Despite being blind, Mote paints pictures with lyricscomment (0)
February 13, 2014
By Anna Keller
Nashville-based Ken Harding, president of New Haven Records, has worked with such notable talent as the Oak Ridge Boys, Al Green and Glen Campbell. And yet he says he’s never worked with any musician as talented as Alabama native Gordon Mote. Mote recently signed with New Haven to produce the album “All Things New,” a record Harding calls one of the best the label has ever released.
“He’s such a communicator and he paints such a picture with his lyrics,” Harding said. “Gordon likes different styles of music, so it’s a very eclectic album. But it’s all Gordon, and it’s a work of art.”
Making Mote’s success even more impressive is the fact that Mote has been blind since birth.
His foray into the music world seems like it was pretty well predestined. On Thanksgiving Day, at his grandmother’s house when Mote was just 3 years old, he sat down at the piano and began playing “Jesus Loves Me.”
Mote had never had a music lesson.
That introduction to music was just the start of what would become Mote’s passion and, ultimately, his career. Part of what helped him succeed was the fact that his parents never told him or his brother (who also is blind) that there were any limits to what they could do. That attitude enabled Mote to become fearless, and he was one of the first blind students in the country to be accepted into the public school system. In high school, the Birmingham native was among the first blind people to march with a fully sighted marching band. After starting college at Jacksonville State University, Mote eventually transferred to Belmont University in Nashville where he graduated with cum laude honors and a music degree.
It was during his time at Belmont that Mote also met his wife, Kimberly — also a musician. In fact, she often accompanies Mote on his recordings and sings a duet with him called “On the Other Side” on the “All Things New” album. The Motes have three children: Samantha, 17, Parker, 14, and Ashton, 6.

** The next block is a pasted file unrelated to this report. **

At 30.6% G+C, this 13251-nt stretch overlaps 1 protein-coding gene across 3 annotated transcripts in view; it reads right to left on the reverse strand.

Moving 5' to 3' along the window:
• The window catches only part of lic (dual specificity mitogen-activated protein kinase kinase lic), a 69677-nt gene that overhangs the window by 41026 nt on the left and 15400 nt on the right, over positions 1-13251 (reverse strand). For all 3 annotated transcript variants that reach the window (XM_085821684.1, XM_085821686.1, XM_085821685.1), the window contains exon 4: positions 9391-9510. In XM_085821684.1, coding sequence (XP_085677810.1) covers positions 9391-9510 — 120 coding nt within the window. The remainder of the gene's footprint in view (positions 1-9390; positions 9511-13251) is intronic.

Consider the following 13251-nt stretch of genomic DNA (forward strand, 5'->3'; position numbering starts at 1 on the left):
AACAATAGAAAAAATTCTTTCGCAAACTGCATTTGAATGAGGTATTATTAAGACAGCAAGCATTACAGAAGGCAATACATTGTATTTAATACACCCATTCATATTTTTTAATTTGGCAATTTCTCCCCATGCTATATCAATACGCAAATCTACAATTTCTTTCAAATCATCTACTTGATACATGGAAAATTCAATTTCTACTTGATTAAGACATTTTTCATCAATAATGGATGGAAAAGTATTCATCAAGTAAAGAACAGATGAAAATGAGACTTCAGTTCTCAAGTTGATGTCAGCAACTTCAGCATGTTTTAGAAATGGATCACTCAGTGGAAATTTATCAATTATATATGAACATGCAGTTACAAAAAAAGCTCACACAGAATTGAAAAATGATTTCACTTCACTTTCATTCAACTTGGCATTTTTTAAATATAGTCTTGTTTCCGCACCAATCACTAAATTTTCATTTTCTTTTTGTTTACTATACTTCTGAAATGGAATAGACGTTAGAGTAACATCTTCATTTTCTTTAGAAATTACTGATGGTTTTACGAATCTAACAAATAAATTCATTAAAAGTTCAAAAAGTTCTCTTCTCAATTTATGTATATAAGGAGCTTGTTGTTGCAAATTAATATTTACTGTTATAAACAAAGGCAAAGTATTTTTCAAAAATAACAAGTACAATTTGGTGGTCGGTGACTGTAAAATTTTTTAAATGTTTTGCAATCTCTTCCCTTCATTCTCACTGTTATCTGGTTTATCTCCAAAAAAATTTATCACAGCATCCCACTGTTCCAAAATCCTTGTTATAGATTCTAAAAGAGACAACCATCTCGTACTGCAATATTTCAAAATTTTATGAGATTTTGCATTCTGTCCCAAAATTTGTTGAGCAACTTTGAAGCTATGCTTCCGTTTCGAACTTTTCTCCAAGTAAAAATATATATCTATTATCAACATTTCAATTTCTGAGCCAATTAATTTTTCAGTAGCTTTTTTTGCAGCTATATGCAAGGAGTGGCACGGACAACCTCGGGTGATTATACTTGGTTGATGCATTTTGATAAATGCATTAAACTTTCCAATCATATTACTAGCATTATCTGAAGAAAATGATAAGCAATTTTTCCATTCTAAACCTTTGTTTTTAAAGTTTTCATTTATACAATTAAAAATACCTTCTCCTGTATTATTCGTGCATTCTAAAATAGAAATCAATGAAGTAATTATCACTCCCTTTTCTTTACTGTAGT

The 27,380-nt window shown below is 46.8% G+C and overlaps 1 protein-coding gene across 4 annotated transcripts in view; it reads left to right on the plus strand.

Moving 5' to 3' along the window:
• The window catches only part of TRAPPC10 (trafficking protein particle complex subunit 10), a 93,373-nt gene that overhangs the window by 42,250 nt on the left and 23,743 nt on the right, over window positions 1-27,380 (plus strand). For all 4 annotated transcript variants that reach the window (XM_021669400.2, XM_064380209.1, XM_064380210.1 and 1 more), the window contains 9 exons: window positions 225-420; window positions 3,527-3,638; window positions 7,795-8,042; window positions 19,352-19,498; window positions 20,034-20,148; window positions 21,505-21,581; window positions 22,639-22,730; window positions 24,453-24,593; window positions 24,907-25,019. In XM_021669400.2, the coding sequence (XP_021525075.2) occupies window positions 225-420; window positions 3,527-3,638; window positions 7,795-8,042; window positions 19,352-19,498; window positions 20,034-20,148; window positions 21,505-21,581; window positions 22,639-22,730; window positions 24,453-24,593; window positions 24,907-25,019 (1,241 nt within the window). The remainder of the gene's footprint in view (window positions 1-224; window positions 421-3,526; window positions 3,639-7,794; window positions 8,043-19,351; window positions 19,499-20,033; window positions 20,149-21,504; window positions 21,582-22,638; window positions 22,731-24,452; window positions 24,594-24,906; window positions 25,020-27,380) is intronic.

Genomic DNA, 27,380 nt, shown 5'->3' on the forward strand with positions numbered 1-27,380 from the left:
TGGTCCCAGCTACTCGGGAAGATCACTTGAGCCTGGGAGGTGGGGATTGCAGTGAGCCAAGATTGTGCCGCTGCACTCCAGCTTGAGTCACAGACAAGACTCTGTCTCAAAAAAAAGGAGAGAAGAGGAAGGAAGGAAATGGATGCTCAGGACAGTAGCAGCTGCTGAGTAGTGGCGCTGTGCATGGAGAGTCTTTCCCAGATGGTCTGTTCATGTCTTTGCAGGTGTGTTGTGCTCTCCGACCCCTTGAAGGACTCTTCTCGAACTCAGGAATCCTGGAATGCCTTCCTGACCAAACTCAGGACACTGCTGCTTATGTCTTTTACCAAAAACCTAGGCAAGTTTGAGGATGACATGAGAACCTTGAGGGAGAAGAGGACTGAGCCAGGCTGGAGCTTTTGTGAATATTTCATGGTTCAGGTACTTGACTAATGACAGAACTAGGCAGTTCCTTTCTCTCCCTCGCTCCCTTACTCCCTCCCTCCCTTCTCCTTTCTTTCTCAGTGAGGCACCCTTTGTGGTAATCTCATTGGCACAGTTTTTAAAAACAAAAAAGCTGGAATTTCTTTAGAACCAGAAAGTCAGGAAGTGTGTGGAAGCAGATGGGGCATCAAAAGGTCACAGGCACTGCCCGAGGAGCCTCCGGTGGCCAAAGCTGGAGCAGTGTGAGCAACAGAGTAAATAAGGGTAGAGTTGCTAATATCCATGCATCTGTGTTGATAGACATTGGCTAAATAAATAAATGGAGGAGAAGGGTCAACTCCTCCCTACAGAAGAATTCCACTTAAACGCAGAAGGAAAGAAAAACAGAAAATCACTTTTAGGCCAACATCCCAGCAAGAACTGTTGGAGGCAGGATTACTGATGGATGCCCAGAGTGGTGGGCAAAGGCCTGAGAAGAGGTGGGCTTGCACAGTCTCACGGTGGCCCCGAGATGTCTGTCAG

Mote said one of his favorite songs from the album is “The Sound a Dream Makes” — a song influenced by his role as a parent.
“When a sighted person remembers the special days in their kids’ lives, they see it in their mind like a video,” he said. “But for me, I hear those things in my head, so that inspired this song. Everyone can relate if they’re a parent.”
Mote and his family belong to Christ Presbyterian Church, Nashville, and though Mote tours often, his family members are faithful participants. Mote joins in whenever he’s home.
“Even with his complicated schedule, he’s always willing to lead or participate or advise,” said Lynn Hodges, the church’s director of music. “Besides Gordon’s amazing talent, he has an uncanny way of meeting new people, asking about them and being extremely personable to everyone.”
Mote’s gregarious personality has helped him make friends in the music world. His latest album includes contributions from well-known musicians such as Sheryl Crow, Trace Adkins, Matthew West and the Gaither Vocal Band.
It’s hard to pin Mote down to a single genre, as he dabbles in everything from country to pop to gospel — something he said he comes by thanks to a wide interest in all types of music.
“I’ve been called a ‘music schizophrenic,’ because I love so many kinds of music. I get bored with just one style,” Mote said. “I find I have so many influences in my music with the playing and the singing.”
And he shows no signs of slowing. In fact, Mote is gearing up for a tour in 2014 and will be filming a concert video in April, backed by a live band and orchestra.
“There has to be an underlying joy in whatever you do,” he said. “I think joy and happiness are two different things. You can be discouraged, but I think joy is totally a different thing and as Christians we should always have that.”
Joy — now that’s something Mote seems to have no shortage of.
“All Things New” is available via Mote’s website (gordonmote.com), iTunes or any record store.